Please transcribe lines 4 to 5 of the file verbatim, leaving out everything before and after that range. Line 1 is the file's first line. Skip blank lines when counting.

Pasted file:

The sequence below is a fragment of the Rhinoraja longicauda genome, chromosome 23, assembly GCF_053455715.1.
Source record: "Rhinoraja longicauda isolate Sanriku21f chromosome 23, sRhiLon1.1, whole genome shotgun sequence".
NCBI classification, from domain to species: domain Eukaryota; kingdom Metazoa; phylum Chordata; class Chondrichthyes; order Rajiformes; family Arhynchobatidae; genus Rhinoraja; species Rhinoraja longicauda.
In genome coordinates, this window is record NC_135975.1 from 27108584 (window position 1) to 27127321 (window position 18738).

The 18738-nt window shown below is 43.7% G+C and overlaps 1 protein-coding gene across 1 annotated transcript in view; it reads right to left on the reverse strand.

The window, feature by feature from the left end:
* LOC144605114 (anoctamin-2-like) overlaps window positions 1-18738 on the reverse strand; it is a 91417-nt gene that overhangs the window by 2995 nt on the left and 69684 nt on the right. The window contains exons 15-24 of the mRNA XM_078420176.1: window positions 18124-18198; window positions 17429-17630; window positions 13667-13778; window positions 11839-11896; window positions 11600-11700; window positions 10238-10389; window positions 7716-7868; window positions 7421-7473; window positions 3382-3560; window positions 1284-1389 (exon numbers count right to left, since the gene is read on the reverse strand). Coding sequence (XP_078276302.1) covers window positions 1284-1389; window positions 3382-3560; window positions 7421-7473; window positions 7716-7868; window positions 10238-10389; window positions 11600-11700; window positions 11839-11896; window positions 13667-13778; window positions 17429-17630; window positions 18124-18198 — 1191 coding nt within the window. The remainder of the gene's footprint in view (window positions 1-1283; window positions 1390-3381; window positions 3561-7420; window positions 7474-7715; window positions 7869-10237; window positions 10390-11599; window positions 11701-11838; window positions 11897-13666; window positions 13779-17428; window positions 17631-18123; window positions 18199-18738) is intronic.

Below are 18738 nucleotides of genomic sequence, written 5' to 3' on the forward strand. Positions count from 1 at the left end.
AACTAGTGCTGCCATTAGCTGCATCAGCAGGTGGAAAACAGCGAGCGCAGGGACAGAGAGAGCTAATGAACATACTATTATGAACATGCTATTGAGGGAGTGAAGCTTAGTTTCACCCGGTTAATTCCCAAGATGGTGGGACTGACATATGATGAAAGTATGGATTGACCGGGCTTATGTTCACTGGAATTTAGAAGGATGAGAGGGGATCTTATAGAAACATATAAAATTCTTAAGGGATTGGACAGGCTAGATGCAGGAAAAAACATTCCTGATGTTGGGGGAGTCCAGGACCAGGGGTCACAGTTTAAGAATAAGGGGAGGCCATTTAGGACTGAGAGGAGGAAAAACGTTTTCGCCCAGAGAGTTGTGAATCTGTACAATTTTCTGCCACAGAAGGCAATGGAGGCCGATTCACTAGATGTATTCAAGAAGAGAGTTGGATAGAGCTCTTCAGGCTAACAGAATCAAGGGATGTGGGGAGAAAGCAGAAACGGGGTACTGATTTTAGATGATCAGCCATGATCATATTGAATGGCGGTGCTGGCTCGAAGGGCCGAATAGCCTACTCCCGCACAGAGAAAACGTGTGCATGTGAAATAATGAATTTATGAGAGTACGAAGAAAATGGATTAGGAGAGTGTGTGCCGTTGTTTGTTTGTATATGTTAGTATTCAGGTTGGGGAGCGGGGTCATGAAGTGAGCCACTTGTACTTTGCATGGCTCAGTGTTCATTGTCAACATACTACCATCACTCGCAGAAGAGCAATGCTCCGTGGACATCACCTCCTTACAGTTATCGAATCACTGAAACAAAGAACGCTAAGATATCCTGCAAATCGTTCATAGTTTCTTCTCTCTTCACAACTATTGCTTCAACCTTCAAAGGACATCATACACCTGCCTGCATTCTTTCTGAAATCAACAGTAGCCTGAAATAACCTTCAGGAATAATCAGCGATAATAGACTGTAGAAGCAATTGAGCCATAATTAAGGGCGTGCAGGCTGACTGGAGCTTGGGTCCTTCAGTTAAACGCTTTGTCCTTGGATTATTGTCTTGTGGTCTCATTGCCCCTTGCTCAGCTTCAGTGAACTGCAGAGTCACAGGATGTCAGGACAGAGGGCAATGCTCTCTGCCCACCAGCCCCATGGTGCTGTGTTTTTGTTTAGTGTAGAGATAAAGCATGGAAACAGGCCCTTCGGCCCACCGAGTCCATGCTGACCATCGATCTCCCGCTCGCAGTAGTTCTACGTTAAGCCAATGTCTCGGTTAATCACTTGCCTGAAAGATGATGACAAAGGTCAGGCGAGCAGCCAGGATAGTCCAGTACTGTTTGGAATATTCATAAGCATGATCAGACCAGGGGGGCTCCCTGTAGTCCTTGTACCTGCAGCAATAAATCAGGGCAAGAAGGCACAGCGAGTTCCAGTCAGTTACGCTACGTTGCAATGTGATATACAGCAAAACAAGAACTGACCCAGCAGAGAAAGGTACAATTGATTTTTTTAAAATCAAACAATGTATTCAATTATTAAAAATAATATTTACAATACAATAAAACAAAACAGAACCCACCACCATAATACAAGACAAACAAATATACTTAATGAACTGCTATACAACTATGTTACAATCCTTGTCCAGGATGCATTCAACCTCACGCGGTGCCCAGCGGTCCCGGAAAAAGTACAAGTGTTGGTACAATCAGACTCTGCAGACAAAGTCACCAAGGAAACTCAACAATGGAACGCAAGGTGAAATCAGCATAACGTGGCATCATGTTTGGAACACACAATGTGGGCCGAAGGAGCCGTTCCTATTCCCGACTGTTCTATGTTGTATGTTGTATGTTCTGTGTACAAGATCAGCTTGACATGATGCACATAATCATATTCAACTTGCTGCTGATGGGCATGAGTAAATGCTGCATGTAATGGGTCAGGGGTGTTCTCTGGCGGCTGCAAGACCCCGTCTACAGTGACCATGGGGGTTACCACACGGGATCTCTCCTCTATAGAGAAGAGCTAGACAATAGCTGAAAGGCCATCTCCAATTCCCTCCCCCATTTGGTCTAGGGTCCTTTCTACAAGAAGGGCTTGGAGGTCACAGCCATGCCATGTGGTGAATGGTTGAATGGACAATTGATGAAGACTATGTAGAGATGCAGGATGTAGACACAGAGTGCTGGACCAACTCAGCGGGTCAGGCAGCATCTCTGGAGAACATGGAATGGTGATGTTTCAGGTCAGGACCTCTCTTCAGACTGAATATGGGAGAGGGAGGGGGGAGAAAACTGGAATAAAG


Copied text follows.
In genome coordinates, this window is record NC_135975.1 from 27108584 (window position 1) to 27127321 (window position 18738).

The 18738-nt window shown below is 43.7% G+C and overlaps 1 protein-coding gene across 1 annotated transcript in view; it reads right to left on the reverse strand.